Also worth noting is the bipod you use. Currently, I’m in month four of Accu-Tac SR-5 bipod durability test, and they continue to impress me. For the first time, I swapped the rubber feet out for steel spikes, and the result was fantastic. The spikes make it very easy to load your bipod the same every time, which played a part in today’s adventure. The only issue, I had was that it snapped one of the M-LOK rails in half during the .338 test, but the rifle and bipod are fine. This was also the first time I tried out the spike feet for the Accu Tac, and they worked well in the field. It made loading the bipod easy. I am going to go ahead and fully recommend these for your shooting kit. Just make sure you take them off before you put your rifle back in the bag.

Lasting Impressions

The muzzlebrake performed its job and helped mitigate recoil.

Overall, the trigger and value of a .338 at the is price point is unreal. Savage has outdone themselves. However, there’s always room for improvement, increasing weight in the forend would increase cost and machine time but would improve the balance slightly. The buttstock bit my hand every time I shot. However, Savage considered shooters may want to swap it out. The modularity of the rifle makes swapping out the buttstock with ease. If you’re going to purchase and outfit it with Picatinny rails and a bipod, as I did for testing: A word to the wise, buy the aluminum version. In my first at bat to zero the rifle, I snapped one of the polymer ones in half.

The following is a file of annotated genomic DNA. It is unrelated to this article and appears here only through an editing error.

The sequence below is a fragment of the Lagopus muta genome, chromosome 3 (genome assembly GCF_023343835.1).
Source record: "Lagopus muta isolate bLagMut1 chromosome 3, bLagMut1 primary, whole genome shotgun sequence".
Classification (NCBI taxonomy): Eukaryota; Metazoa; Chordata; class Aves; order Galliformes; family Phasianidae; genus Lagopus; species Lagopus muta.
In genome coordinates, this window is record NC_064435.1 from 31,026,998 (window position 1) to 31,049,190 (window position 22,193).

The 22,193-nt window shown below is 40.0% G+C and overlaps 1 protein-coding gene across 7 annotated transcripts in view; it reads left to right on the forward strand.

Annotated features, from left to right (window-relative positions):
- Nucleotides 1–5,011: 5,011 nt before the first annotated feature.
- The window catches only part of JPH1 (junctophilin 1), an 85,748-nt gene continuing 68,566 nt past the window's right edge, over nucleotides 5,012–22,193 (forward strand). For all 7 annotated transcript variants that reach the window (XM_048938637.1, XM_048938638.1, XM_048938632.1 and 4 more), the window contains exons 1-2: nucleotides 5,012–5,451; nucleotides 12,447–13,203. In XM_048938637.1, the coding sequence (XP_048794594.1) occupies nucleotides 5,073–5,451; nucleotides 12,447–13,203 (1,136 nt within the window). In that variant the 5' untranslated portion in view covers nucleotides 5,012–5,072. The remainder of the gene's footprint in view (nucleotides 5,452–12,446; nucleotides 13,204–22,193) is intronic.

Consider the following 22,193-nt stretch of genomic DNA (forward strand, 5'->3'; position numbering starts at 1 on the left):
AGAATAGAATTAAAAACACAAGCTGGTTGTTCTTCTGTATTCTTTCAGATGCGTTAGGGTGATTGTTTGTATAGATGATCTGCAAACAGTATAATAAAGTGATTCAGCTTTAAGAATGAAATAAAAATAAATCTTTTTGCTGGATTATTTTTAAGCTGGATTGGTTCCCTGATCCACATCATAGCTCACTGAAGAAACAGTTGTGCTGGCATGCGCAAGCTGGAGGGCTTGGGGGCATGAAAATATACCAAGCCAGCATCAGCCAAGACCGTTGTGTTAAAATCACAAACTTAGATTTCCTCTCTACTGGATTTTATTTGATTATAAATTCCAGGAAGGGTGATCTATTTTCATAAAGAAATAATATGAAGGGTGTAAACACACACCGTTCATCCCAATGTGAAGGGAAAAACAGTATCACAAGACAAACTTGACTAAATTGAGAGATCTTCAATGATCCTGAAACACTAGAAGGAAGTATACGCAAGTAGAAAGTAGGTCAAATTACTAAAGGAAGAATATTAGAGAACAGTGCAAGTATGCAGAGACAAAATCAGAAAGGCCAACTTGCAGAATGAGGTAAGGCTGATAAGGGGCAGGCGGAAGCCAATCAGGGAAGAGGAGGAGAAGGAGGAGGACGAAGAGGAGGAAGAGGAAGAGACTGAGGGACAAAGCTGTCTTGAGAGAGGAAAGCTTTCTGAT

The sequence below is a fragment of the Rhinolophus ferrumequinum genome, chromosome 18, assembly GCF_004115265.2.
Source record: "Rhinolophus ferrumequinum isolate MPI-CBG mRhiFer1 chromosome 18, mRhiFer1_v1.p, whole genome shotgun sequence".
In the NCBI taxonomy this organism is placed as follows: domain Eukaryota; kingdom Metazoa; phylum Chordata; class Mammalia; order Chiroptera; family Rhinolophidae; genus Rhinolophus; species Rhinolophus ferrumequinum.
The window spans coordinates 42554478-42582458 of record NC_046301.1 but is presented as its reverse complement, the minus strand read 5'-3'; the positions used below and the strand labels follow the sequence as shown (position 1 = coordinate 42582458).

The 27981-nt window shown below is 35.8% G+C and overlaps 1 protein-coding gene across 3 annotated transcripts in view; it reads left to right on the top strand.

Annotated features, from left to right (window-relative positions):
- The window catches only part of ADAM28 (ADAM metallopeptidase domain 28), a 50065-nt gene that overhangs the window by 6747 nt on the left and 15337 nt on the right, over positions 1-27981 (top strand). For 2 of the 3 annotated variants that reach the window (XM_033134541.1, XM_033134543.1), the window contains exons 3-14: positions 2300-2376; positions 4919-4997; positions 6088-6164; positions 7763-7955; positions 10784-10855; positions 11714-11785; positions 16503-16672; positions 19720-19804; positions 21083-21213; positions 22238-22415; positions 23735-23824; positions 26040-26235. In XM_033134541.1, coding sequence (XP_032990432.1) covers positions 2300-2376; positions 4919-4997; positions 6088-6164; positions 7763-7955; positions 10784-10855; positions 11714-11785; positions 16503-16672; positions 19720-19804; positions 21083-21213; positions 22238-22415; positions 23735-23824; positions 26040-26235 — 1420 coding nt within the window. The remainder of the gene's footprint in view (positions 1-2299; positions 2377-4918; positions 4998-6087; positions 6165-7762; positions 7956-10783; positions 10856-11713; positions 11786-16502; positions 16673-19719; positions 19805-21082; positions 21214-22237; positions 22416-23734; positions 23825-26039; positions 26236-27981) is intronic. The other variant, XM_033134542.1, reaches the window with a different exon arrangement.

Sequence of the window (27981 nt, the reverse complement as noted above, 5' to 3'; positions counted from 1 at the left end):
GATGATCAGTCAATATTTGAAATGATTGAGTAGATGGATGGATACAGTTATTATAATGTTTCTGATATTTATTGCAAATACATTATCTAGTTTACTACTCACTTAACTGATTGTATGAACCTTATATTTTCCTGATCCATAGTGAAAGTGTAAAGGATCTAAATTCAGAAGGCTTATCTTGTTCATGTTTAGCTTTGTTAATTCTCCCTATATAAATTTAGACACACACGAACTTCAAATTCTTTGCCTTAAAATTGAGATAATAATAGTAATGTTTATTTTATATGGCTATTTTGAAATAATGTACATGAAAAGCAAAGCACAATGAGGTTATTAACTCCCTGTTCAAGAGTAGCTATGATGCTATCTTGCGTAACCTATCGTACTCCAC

The magazine fed flawlessly every time. After about one hundred rounds the bolt broke in and smoothed out. Most importantly, this rifle is accurate. It’ll put lead on target every time.  I’d call this the best buy in .338 Lapua that I have seen. The only reason I’m returning this rifle to Savage is that I am slated to review the Model 112 target version next month.